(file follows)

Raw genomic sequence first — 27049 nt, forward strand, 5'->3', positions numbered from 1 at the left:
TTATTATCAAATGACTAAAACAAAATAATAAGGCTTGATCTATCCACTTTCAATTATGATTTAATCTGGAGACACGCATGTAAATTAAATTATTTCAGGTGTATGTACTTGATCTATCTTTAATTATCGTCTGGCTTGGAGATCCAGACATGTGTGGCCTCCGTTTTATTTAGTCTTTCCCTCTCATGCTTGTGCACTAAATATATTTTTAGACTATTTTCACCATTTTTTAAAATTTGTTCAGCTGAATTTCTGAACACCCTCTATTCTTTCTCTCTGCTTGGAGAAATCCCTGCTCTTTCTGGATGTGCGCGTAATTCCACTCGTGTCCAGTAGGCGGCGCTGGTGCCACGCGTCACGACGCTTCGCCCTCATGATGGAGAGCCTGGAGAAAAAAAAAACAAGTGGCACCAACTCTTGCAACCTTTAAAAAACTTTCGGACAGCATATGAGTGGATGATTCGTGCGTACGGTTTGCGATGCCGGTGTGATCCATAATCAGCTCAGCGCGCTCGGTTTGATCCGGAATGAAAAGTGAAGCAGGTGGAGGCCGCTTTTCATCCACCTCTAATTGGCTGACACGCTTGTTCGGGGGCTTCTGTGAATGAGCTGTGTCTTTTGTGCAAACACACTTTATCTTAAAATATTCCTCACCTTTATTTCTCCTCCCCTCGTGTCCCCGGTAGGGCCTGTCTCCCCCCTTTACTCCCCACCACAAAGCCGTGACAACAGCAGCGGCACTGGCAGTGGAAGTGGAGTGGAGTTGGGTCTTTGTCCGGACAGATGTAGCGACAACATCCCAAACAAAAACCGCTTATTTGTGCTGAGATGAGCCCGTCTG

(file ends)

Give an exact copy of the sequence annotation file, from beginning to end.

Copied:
Raw genomic sequence first — 27049 nt, forward strand, 5'->3', positions numbered from 1 at the left:
TTATTATCAAATGACTAAAACAAAATAATAAGGCTTGATCTATCCACTTTCAATTATGATTTAATCTGGAGACACGCATGTAAATTAAATTATTTCAGGTGTATGTACTTGATCTATCTTTAATTATCGTCTGGCTTGGAGATCCAGACATGTGTGGCCTCCGTTTTATTTAGTCTTTCCCTCTCATGCTTGTGCACTAAATATATTTTTAGACTATTTTCACCATTTTTTAAAATTTGTTCAGCTGAATTTCTGAACACCCTCTATTCTTTCTCTCTGCTTGGAGAAATCCCTGCTCTTTCTGGATGTGCGCGTAATTCCACTCGTGTCCAGTAGGCGGCGCTGGTGCCACGCGTCACGACGCTTCGCCCTCATGATGGAGAGCCTGGAGAAAAAAAAAACAAGTGGCACCAACTCTTGCAACCTTTAAAAAACTTTCGGACAGCATATGAGTGGATGATTCGTGCGTACGGTTTGCGATGCCGGTGTGATCCATAATCAGCTCAGCGCGCTCGGTTTGATCCGGAATGAAAAGTGAAGCAGGTGGAGGCCGCTTTTCATCCACCTCTAATTGGCTGACACGCTTGTTCGGGGGCTTCTGTGAATGAGCTGTGTCTTTTGTGCAAACACACTTTATCTTAAAATATTCCTCACCTTTATTTCTCCTCCCCTCGTGTCCCCGGTAGGGCCTGTCTCCCCCCTTTACTCCCCACCACAAAGCCGTGACAACAGCAGCGGCACTGGCAGTGGAAGTGGAGTGGAGTTGGGTCTTTGTCCGGACAGATGTAGCGACAACATCCCAAACAAAAACCGCTTATTTGTGCTGAGATGAGCCCGTCTG